Arithmetic/Geometric Means Essay

by Mike Callinan

This essay will explore the relationship between arithmetic and geometric means. First, we will prove that the arithmetic means is always greater than or equal to the geometric means by an algebraic proof. Then, we will visually display and demonstrate this relationship by spreadsheet using Microsoft Excel and two sketches using "Geometric Sketch Pad, Enhanced Version 3.00".

Algebraic Proof:

Given two values X and Y, both being greater than or equal to zero, we will prove that the arithmetic mean ( ) is greater than or equal to the geometric mean ( ). We know that the following is true:

Example Using Microsoft Excel Spreadsheet:

A comparison of arithmetic mean and geometric mean of a set a values for a and b can be easily visualized in a spreadsheet. The following is an example of a couple of rows from the attached Excel spreadsheet depicting values for a and b stored in columns A and B, respectively. The arithmetic mean is calculated in column C, with the geometric mean stored in column D. Example:

                 A                B                C                D                
      1.         1               10              5.5       3.16227766       
      2.         5               99               52       22.2485955       
      3.        20               20               20               20               

Spreadsheet Attachment (Select to load the Excel Spreasheet with more data .).

Use of Geometry Sketchpad:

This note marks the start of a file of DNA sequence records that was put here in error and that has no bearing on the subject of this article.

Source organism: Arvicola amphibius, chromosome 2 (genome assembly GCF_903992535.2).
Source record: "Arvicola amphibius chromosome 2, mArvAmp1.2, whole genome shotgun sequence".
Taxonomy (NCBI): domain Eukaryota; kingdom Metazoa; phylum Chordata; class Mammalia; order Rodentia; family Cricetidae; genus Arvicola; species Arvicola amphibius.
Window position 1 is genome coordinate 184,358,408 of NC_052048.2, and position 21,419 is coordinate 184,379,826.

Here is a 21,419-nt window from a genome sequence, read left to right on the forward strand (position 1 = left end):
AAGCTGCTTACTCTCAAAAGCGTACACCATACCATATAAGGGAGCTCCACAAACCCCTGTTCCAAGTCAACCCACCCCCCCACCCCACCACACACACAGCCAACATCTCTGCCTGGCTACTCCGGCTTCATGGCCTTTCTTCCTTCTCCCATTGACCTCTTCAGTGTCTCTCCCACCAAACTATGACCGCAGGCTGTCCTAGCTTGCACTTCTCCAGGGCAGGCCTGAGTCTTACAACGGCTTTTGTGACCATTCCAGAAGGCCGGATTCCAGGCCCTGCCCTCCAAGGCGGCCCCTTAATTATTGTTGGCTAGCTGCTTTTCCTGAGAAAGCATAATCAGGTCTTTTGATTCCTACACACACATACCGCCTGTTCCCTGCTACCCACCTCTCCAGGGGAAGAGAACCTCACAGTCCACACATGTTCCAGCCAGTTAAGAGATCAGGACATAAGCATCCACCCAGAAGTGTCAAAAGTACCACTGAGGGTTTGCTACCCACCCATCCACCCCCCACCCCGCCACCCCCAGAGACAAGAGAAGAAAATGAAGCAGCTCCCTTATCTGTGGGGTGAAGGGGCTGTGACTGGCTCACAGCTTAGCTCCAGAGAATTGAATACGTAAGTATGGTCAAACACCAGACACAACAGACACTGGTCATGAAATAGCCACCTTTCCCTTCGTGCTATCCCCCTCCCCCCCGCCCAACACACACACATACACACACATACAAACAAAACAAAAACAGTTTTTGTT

Through use of Geometry Sketchpad, two segments of length A and B can be used to demonstrate that the arithmetic mean is always greater than the geometric mean except when A and B are equal (both means are equal under this condition) . The following sketch shows the two segments with and a circle created with a diameter of the combined segments. The radius CD represents the arithmetic mean . By dropping a perpendicular segment from the point D on the circle to point E on the line m, we get a right trianlge with side CE having a length of . By knowing the length of the hypotenuse CD and one of the sides CE, we can calculate the length of the other side DE as follows:

This turns out to be the geometric mean.

When segment B and segment A are equal in length, the following sketch shows that arithmetic and geometric mean are equal.

GSP Diameter Demonstration.If you have GSP Enhanced, Verison 3, this will load the above sketch with animation that will demonstrate the full range of values for segments A and B.

Rectangle Demonstration:

By taking those same two segments, A and B, we can create a sqare with sides of the combined lengths of A and B. The total area of the square will be while the volume of the four rectangles with sides A and B are . The former volume will always be greater than or at best, equal to the latter as shown algebraically as follows:

Once again, we have the left side of the equation representing the aritmetic mean and the right side representing the geometric mean. Please launch the following sketch (by selecting) to see how the square is set up.

GSP Rectangle Demonstration.

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